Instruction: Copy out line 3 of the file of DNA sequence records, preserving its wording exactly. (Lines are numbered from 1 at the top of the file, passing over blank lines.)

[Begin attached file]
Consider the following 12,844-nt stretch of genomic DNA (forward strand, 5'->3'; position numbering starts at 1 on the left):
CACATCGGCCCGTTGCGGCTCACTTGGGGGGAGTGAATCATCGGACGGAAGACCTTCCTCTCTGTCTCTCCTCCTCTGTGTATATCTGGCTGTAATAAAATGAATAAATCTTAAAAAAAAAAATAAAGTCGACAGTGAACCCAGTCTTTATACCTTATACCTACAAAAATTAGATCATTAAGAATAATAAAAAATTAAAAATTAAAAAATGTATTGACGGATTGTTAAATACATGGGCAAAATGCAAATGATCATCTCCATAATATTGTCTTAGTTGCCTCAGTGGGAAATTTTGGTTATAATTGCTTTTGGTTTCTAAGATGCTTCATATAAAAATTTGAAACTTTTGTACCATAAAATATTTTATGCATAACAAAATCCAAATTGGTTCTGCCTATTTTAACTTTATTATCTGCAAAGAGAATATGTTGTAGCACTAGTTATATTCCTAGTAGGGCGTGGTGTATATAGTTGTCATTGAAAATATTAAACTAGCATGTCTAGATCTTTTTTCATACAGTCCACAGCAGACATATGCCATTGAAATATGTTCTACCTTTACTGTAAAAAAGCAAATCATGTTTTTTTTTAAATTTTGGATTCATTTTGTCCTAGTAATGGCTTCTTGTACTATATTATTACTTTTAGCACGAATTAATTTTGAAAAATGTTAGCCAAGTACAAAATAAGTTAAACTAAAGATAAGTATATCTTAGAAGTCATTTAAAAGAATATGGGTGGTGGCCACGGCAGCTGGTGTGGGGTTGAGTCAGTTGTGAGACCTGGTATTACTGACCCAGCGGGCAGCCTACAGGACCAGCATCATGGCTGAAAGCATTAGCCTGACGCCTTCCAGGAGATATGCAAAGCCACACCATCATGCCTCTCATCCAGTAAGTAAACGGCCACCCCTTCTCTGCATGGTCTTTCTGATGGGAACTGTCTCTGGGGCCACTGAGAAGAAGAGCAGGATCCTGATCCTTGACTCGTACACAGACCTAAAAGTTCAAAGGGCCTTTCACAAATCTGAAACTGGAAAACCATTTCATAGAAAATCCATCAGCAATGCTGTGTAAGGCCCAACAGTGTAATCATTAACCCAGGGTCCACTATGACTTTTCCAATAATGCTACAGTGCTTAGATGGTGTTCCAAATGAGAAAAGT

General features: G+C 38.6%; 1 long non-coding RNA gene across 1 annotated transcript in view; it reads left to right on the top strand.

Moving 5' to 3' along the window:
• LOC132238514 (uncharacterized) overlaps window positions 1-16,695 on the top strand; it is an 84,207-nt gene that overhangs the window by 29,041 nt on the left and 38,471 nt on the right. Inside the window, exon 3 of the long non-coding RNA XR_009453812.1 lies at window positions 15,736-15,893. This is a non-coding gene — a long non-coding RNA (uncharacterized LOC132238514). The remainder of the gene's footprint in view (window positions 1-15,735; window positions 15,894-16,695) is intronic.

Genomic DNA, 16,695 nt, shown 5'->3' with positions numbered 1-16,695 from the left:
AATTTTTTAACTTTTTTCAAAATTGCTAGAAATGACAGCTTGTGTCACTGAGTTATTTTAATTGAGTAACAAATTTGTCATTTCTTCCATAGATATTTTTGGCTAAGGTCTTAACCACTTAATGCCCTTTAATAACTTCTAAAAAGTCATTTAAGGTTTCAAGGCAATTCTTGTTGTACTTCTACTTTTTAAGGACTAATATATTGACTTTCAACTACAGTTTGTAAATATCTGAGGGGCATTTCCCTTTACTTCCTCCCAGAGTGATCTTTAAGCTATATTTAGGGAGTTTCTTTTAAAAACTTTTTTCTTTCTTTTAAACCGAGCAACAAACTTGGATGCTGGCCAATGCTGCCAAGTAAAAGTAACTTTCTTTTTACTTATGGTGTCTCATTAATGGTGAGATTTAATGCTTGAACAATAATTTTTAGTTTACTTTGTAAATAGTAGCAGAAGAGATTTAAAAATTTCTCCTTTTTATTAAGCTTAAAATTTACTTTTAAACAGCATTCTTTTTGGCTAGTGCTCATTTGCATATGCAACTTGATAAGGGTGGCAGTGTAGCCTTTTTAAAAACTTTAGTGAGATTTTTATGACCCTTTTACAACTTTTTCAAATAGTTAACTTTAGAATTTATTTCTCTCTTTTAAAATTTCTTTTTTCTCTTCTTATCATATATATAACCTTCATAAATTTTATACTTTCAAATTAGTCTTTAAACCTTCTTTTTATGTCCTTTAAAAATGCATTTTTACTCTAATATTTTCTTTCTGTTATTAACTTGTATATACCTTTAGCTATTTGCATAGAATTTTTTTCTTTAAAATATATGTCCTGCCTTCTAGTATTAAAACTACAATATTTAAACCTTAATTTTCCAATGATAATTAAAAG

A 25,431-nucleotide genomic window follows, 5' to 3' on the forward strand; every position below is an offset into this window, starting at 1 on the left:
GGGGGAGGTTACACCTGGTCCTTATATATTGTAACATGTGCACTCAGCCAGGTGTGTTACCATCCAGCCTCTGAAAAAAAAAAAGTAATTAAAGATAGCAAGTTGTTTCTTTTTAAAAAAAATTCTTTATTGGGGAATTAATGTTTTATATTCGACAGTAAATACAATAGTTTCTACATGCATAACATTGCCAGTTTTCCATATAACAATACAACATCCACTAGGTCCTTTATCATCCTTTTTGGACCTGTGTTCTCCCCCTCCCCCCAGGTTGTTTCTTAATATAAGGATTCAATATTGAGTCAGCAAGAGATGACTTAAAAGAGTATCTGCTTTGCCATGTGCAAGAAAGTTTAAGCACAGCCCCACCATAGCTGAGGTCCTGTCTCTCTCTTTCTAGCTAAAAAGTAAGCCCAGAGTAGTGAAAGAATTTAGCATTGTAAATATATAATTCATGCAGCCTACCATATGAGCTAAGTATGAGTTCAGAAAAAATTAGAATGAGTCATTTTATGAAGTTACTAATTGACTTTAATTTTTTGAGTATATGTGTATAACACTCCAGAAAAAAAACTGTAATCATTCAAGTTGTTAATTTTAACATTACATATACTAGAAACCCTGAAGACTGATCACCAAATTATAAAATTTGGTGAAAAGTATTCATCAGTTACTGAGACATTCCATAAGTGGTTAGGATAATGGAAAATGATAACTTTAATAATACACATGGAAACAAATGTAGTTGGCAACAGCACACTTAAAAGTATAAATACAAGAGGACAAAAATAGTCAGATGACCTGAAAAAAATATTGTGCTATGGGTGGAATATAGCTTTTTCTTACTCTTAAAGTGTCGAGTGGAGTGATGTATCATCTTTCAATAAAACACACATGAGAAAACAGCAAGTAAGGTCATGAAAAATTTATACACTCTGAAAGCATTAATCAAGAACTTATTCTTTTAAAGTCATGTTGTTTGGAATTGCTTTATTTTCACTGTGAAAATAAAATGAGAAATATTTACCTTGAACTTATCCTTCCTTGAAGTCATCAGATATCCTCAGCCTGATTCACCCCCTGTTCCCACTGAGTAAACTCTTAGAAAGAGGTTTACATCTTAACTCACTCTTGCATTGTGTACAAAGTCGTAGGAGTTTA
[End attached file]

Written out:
General features: G+C 38.6%; 1 long non-coding RNA gene across 1 annotated transcript in view; it reads left to right on the top strand.